The most important labor union controversy to reach the Supreme Court in years sputtered to an end on Tuesday, with a four-to-four split, no explanation, and nothing settled definitely. The one-sentence result in Friedrichs v. California Teachers Association will leave intact, but on an uncertain legal foundation, a system of “agency fees” for non-union teachers in California — with the legal doubts for public workers’ unions across the nation probably lingering until a ninth Justice joins the Court at some point in the future.
The practical effect was to leave undisturbed a ruling by the U.S. Court of Appeals for the Ninth Circuit, which had simply found itself bound by a prior Supreme Court precedent upholding such fees against constitutional challenge. The Ninth Circuit had before it a case specifically filed as a test of that precedent, and only the Supreme Court could revisit that prior ruling, binding on all lower courts…..
Source: Juhyung Harold Lee, OnLabor blog, March 29, 2016
In case you missed it, the Supreme Court has handed down a 4-4 affirmance of the lower court’s opinion in Friedrichs v. California Teachers Association. The Court’s 1977 opinion in Abood v. Detroit Board of Education thus remains good law, and public-sector unions may continue to collect agency fees from nonmembers.
A Narrow Escape for Public-Sector Unions
Source: Matt Ford, The Atlantic, March 29, 2016
The justices split 4-4 in Friedrichs v. CTA, leaving a pro-union ruling in the lower courts intact. …. Tuesday’s deadlock means that the Ninth Circuit’s ruling in favor of the teachers’ union will stand. But it also signaled that Justice Anthony Kennedy, who almost certainly joined Chief Justice John Roberts and Justices Samuel Alito and Clarence Thomas on one side of the split, would be willing to overrule Abood v. Detroit Board of Education, the decision that became the basis for public-employee contracts. That tosses the precedent’s ultimate fate to the next justice who serves on the Court. ….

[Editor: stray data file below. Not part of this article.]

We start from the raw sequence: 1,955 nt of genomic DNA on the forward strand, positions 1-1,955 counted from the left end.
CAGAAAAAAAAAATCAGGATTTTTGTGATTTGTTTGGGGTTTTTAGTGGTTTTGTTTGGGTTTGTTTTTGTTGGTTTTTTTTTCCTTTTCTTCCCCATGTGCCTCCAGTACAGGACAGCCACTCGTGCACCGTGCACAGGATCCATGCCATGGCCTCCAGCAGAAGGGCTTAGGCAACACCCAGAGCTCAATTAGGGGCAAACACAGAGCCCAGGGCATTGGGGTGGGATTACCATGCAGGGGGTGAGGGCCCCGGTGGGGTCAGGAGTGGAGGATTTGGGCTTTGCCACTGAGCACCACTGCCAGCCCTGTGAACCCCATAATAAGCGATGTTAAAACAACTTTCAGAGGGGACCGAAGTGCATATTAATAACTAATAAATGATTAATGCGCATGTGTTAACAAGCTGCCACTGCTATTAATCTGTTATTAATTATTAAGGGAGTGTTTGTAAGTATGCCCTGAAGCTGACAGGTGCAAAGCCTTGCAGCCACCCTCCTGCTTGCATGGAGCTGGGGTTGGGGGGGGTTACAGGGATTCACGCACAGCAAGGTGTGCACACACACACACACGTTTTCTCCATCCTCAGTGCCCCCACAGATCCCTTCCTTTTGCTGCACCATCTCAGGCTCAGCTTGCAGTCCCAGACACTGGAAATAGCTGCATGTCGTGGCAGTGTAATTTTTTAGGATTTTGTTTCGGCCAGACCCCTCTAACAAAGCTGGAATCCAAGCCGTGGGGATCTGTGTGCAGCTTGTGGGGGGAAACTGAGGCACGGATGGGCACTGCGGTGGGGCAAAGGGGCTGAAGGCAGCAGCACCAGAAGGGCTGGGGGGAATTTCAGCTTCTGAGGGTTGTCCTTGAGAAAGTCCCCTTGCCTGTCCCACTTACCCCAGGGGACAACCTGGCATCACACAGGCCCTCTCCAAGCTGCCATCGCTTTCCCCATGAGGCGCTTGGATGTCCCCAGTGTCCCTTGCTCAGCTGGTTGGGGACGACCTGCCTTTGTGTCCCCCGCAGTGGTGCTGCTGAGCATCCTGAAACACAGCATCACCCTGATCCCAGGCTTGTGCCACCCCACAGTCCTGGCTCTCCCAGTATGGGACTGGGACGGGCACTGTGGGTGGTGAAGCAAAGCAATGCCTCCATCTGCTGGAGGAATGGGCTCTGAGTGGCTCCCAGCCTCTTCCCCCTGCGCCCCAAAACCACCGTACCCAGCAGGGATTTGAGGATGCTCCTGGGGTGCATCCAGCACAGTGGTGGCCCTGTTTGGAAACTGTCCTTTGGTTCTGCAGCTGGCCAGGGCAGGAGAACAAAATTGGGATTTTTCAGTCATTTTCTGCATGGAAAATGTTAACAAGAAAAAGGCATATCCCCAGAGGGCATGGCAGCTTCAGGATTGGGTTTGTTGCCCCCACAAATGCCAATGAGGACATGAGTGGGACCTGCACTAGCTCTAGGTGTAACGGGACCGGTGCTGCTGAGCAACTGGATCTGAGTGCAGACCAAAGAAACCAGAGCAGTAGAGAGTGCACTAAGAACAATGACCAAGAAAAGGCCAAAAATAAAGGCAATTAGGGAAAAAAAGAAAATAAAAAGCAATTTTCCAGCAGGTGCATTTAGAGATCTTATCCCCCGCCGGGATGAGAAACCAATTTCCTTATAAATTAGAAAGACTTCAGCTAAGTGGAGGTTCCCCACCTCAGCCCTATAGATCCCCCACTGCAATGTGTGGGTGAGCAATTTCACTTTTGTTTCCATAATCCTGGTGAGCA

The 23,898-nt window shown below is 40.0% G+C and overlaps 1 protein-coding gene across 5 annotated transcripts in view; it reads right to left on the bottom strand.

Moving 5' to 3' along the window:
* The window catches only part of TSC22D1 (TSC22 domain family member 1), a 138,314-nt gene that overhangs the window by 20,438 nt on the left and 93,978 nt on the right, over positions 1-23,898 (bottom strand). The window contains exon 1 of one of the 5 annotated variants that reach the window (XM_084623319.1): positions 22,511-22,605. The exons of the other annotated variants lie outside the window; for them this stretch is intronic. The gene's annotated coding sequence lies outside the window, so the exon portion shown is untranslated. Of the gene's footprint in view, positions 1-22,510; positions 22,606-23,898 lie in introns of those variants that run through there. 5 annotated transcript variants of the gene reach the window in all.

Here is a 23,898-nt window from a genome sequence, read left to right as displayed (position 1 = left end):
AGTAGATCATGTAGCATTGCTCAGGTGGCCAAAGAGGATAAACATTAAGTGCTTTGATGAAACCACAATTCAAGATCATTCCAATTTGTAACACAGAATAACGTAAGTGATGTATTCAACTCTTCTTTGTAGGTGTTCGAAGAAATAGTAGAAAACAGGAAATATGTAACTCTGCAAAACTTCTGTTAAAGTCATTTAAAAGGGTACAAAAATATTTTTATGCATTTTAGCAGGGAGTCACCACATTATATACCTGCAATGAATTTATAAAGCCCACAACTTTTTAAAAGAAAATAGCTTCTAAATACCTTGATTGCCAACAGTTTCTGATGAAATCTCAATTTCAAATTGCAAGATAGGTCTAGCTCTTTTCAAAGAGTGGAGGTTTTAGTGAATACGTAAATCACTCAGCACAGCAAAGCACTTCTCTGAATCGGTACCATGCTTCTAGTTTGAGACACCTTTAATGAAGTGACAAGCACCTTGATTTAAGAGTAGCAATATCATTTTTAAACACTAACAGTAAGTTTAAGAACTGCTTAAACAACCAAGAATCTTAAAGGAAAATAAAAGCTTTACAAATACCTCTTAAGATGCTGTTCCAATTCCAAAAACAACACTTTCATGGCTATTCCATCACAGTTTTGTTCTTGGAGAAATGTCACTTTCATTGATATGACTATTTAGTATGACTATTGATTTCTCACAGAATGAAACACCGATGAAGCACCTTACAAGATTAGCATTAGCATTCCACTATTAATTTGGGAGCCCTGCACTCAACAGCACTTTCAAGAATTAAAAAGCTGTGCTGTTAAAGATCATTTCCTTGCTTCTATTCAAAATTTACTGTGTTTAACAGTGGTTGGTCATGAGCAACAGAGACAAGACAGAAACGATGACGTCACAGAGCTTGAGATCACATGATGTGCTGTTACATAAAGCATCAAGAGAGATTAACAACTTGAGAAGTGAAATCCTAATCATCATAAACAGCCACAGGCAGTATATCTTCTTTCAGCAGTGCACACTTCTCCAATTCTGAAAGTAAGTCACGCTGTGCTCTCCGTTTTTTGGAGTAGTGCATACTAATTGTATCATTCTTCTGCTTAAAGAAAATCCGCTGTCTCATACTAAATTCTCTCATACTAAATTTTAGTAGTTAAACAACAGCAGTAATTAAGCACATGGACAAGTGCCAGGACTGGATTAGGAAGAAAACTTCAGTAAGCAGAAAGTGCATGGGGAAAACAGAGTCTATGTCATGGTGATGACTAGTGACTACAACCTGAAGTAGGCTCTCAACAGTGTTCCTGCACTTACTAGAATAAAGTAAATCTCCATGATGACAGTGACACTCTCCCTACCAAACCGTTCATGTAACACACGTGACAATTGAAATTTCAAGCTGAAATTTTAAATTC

Supreme Court Deadlocks On Challenge To Union Fees
Source: Nina Totenberg, NPR, March 29, 2016
Split Supreme Court Means A Win For Public Sector Unions
Source: Chris Geidner, BuzzFeed News, March 29, 2016
The Supreme Court split 4-4 on a case over public union fees for non-members, leaving in place a lower court decision that allows the fees to continue.
Mandatory Union Fees Survive as U.S. Supreme Court Deadlocks
Source: Greg Stohr, Bloomberg, March 29, 2016
BREAKING: The Biggest Legal Attack On Unions In Decades Is Dead
Source: Ian Millhiser, ThinkProgress, March 29, 2016
Supreme Court deadlocks over public employee union case; Calif. teachers must pay dues
Source: Robert Barnes, Washington Post, March 29, 2016
SCOTUS 4-4 decision hands public sector unions a victory
Source: Ariane de Vogue, CNN, March 29, 2016
Unions Win Fee Victory as Supreme Court Ties 4-4
Source: Adam Liptak, New York Times, March 29, 2016